On top of company production levels falling to levels unseen in this millennium, new taxes on mining activity, and delays to critical expansion projects, Chile’s state-owned copper giant, Codelco, will now have to deal with the sudden departure of its CEO. That is the latest sign that South America’s copper situation is becoming more unpredictable, following political unrest that shut down of Peruvian mines earlier this year.
Chile and Peru are the two largest copper producing nations, representing more than a third of global output. Concerns regarding the growth of copper supply in these nations comes at a pivotal moment in the green energy transition, which will rely heavily on the red metal. These circumstances could present a bullish mix for copper prices going forward.
Related ETN & ETF: iPath Series B Bloomberg Copper Subindex Total Return ETN (JJC), Global X Copper Miners ETF (COPX)
In a move that will accentuate several months of turbulence in the country’s vast mining sector, the head of Chile’s state-owned copper outfit, Codelco, has announced he is stepping down. CEO Andre Sougarret will depart his post at the end of June after a tenure that lasted just a year, citing “complexities” in running the world’s leading copper supplier, responsible for most of the copper that flows out of the top-producing nation. Per Mining Weekly, four company sources and one industry source cited potential risks of missing production targets this year, issues from weather to accidents hitting some projects and internal politics. Sougarret’s resignation is just the latest sign that the outlook for Chilean copper output doesn’t appear to be improving.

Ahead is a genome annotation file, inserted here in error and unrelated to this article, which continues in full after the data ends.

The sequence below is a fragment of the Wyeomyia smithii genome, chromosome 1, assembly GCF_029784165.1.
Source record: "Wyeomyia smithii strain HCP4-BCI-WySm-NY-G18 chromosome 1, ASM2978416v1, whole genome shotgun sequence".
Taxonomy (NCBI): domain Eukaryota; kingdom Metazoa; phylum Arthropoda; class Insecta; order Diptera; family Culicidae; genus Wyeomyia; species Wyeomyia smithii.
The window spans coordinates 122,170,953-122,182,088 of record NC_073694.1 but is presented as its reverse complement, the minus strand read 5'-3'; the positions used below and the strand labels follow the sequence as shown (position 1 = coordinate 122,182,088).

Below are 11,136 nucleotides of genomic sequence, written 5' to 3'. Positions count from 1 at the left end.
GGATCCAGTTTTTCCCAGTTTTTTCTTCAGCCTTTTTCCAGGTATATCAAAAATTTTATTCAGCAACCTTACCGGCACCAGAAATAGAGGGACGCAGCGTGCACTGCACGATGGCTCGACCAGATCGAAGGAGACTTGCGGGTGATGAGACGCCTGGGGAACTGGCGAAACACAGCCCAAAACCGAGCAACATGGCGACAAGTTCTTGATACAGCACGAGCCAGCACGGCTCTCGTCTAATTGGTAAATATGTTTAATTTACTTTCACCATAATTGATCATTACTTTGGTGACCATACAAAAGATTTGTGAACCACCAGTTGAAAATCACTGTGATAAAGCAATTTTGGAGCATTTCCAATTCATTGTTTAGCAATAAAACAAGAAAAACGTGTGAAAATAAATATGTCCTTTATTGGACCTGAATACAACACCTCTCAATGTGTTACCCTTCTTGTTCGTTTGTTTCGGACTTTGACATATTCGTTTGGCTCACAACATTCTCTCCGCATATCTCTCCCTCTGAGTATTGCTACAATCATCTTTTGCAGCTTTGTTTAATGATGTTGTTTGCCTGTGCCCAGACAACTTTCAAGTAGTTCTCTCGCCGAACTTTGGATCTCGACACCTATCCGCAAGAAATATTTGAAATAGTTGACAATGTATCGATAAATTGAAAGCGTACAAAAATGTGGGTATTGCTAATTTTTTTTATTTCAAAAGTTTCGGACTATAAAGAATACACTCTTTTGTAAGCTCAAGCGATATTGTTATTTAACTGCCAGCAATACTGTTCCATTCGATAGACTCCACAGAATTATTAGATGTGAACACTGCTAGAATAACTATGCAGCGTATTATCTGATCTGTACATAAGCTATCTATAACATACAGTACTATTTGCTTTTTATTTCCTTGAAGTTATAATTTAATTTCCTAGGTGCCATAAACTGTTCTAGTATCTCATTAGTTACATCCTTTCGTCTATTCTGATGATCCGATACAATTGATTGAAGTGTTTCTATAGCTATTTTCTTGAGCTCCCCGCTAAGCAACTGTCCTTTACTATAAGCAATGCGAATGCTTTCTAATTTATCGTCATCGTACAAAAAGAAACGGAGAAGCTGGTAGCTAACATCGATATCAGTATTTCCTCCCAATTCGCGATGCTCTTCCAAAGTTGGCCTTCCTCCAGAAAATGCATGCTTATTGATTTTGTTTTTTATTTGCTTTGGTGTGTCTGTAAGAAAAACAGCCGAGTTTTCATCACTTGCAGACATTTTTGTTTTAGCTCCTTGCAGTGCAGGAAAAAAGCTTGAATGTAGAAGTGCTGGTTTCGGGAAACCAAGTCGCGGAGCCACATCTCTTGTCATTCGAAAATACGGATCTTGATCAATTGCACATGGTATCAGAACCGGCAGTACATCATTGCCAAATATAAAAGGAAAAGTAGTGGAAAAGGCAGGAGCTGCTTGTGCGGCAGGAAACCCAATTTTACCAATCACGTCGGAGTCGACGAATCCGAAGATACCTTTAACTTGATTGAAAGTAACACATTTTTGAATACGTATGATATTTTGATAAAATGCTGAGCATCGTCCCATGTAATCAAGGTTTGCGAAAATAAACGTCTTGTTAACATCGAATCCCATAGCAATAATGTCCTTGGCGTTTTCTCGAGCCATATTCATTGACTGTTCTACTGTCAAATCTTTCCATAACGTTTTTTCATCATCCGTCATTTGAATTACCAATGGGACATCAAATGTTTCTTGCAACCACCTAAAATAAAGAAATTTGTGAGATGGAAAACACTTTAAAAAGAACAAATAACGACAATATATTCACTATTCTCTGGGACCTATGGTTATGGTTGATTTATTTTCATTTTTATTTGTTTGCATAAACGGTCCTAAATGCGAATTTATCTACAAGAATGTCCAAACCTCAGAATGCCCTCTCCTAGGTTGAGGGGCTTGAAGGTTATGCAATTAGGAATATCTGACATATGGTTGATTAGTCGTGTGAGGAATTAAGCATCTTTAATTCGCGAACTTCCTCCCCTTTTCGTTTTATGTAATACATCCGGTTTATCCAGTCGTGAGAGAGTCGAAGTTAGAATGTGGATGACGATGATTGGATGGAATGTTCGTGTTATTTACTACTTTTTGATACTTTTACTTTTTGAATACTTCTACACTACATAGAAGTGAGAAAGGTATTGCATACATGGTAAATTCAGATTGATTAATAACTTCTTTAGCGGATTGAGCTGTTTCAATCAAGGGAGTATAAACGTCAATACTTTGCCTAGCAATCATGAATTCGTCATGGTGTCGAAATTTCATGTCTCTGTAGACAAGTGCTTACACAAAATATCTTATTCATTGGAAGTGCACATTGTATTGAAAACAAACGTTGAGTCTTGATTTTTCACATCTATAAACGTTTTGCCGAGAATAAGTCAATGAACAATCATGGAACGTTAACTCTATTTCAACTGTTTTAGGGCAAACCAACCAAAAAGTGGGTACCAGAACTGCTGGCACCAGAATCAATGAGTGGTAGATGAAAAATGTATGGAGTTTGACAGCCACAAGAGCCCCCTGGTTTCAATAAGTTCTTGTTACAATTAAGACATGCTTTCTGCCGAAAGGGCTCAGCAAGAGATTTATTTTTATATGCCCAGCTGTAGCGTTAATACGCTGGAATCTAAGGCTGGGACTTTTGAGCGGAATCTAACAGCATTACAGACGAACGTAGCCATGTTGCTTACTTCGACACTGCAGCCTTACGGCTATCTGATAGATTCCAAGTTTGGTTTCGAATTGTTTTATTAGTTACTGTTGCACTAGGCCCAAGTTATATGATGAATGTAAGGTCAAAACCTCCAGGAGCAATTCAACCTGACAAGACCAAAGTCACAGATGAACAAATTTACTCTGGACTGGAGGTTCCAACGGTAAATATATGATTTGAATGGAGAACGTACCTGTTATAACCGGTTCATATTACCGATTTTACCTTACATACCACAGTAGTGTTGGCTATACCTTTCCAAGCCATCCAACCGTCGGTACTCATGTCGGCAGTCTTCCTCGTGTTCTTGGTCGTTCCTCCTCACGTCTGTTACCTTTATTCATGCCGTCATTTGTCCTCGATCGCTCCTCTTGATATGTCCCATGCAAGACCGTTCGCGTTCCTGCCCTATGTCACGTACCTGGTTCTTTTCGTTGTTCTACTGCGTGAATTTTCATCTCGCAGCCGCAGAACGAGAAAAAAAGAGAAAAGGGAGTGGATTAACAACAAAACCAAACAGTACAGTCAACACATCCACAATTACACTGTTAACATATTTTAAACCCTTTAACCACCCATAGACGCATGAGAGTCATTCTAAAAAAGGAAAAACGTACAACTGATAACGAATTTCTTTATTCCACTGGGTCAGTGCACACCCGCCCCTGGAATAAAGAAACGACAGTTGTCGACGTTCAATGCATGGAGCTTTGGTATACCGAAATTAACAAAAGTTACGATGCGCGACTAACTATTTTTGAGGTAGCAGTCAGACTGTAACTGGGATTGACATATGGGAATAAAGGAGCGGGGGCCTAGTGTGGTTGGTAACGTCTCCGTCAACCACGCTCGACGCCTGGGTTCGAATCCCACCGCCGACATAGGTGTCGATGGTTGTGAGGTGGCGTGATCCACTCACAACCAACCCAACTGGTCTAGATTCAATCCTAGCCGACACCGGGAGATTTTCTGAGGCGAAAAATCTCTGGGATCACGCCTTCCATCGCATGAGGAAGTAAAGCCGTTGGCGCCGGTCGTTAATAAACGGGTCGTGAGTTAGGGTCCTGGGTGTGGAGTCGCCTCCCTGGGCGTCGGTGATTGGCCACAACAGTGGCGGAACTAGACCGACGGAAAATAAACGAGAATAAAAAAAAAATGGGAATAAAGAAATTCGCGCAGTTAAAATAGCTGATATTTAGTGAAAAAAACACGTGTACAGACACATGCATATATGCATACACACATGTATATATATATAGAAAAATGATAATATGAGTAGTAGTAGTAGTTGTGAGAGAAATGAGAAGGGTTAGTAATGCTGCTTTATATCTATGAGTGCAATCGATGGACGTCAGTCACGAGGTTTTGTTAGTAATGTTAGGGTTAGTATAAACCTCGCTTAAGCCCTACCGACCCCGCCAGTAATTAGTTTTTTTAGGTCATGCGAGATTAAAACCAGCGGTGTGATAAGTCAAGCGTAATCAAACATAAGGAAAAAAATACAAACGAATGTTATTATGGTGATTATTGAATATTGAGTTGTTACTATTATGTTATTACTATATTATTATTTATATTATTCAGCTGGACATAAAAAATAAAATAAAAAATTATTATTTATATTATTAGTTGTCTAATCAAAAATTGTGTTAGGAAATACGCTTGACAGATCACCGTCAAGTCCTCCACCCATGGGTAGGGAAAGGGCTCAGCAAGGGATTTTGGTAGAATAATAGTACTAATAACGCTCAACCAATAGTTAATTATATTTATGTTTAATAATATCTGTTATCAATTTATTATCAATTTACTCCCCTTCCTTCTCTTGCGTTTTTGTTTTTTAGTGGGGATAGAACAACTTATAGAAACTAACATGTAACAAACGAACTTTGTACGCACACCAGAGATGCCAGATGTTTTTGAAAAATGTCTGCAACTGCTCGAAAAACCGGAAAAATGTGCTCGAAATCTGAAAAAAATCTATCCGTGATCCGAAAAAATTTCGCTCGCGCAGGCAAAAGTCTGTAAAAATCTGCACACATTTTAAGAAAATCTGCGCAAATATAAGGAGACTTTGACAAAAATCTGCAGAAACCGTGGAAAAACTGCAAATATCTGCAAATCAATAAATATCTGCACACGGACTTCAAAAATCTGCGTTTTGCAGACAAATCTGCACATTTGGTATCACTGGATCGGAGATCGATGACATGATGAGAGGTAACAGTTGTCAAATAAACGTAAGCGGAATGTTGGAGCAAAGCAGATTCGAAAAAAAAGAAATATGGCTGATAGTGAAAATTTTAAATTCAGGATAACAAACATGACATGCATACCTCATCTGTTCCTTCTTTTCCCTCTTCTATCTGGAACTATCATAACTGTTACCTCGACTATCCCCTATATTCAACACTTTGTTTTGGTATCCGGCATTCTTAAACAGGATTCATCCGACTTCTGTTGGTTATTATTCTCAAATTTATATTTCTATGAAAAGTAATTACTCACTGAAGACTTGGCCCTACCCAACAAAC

Per Reuters, copper production from Codelco fell to a 25-year low in Q1, compounding a double-digit-percentage decline for all of 2022. Bloomberg notes Codelco expects its annual copper haul to fall by as much as -7% this year, to 1.35 million metric tons. Overall copper output in Chile, which accounts for a quarter of the world’s mined copper, tumbled to a six-year low in March. Per Fitch Ratings, Chilean companies are expected to temper their growth plans this year as the likelihood of higher taxes and labor costs dim returns on new projects.
Under the new reforms, Reuters writes that the top tax rate will rise to 47% (up from a specific tax rate of 37%) for companies that produce over 80,000 tonnes of fine copper per year. It also establishes a…
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